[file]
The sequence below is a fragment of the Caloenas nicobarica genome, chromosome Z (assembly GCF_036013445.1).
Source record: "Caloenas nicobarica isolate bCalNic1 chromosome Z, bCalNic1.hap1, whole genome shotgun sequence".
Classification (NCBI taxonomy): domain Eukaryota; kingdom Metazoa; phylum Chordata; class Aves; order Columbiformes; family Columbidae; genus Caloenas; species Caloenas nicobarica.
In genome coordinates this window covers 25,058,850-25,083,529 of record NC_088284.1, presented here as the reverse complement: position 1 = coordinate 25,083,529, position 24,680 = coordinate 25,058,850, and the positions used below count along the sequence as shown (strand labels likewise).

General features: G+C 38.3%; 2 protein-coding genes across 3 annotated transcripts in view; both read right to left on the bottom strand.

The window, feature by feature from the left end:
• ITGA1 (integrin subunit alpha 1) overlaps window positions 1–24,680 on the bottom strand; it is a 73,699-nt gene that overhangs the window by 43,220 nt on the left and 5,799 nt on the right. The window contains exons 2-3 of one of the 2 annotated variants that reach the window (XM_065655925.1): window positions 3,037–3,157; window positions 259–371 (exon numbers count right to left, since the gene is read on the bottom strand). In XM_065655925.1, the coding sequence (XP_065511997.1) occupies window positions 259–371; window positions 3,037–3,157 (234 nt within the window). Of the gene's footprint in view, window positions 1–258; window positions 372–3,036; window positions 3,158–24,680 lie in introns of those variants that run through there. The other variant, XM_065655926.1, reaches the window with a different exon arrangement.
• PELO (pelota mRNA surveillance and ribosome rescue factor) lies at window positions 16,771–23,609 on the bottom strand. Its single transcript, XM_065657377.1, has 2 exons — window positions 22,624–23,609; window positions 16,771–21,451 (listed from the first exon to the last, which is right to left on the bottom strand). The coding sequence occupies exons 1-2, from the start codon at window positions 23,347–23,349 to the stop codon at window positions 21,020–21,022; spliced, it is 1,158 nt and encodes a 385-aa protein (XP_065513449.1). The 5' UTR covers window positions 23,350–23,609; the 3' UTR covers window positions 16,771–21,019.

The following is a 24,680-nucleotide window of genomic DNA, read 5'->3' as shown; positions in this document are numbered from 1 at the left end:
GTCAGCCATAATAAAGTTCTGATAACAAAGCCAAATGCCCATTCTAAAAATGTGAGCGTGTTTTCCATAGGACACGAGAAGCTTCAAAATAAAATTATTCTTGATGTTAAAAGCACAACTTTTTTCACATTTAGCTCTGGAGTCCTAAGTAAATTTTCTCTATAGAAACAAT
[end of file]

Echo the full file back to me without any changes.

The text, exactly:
The sequence below is a fragment of the Caloenas nicobarica genome, chromosome Z (assembly GCF_036013445.1).
Source record: "Caloenas nicobarica isolate bCalNic1 chromosome Z, bCalNic1.hap1, whole genome shotgun sequence".
Classification (NCBI taxonomy): domain Eukaryota; kingdom Metazoa; phylum Chordata; class Aves; order Columbiformes; family Columbidae; genus Caloenas; species Caloenas nicobarica.
In genome coordinates this window covers 25,058,850-25,083,529 of record NC_088284.1, presented here as the reverse complement: position 1 = coordinate 25,083,529, position 24,680 = coordinate 25,058,850, and the positions used below count along the sequence as shown (strand labels likewise).

General features: G+C 38.3%; 2 protein-coding genes across 3 annotated transcripts in view; both read right to left on the bottom strand.

The window, feature by feature from the left end:
• ITGA1 (integrin subunit alpha 1) overlaps window positions 1–24,680 on the bottom strand; it is a 73,699-nt gene that overhangs the window by 43,220 nt on the left and 5,799 nt on the right. The window contains exons 2-3 of one of the 2 annotated variants that reach the window (XM_065655925.1): window positions 3,037–3,157; window positions 259–371 (exon numbers count right to left, since the gene is read on the bottom strand). In XM_065655925.1, the coding sequence (XP_065511997.1) occupies window positions 259–371; window positions 3,037–3,157 (234 nt within the window). Of the gene's footprint in view, window positions 1–258; window positions 372–3,036; window positions 3,158–24,680 lie in introns of those variants that run through there. The other variant, XM_065655926.1, reaches the window with a different exon arrangement.
• PELO (pelota mRNA surveillance and ribosome rescue factor) lies at window positions 16,771–23,609 on the bottom strand. Its single transcript, XM_065657377.1, has 2 exons — window positions 22,624–23,609; window positions 16,771–21,451 (listed from the first exon to the last, which is right to left on the bottom strand). The coding sequence occupies exons 1-2, from the start codon at window positions 23,347–23,349 to the stop codon at window positions 21,020–21,022; spliced, it is 1,158 nt and encodes a 385-aa protein (XP_065513449.1). The 5' UTR covers window positions 23,350–23,609; the 3' UTR covers window positions 16,771–21,019.

The following is a 24,680-nucleotide window of genomic DNA, read 5'->3' as shown; positions in this document are numbered from 1 at the left end:
GTCAGCCATAATAAAGTTCTGATAACAAAGCCAAATGCCCATTCTAAAAATGTGAGCGTGTTTTCCATAGGACACGAGAAGCTTCAAAATAAAATTATTCTTGATGTTAAAAGCACAACTTTTTTCACATTTAGCTCTGGAGTCCTAAGTAAATTTTCTCTATAGAAACAAT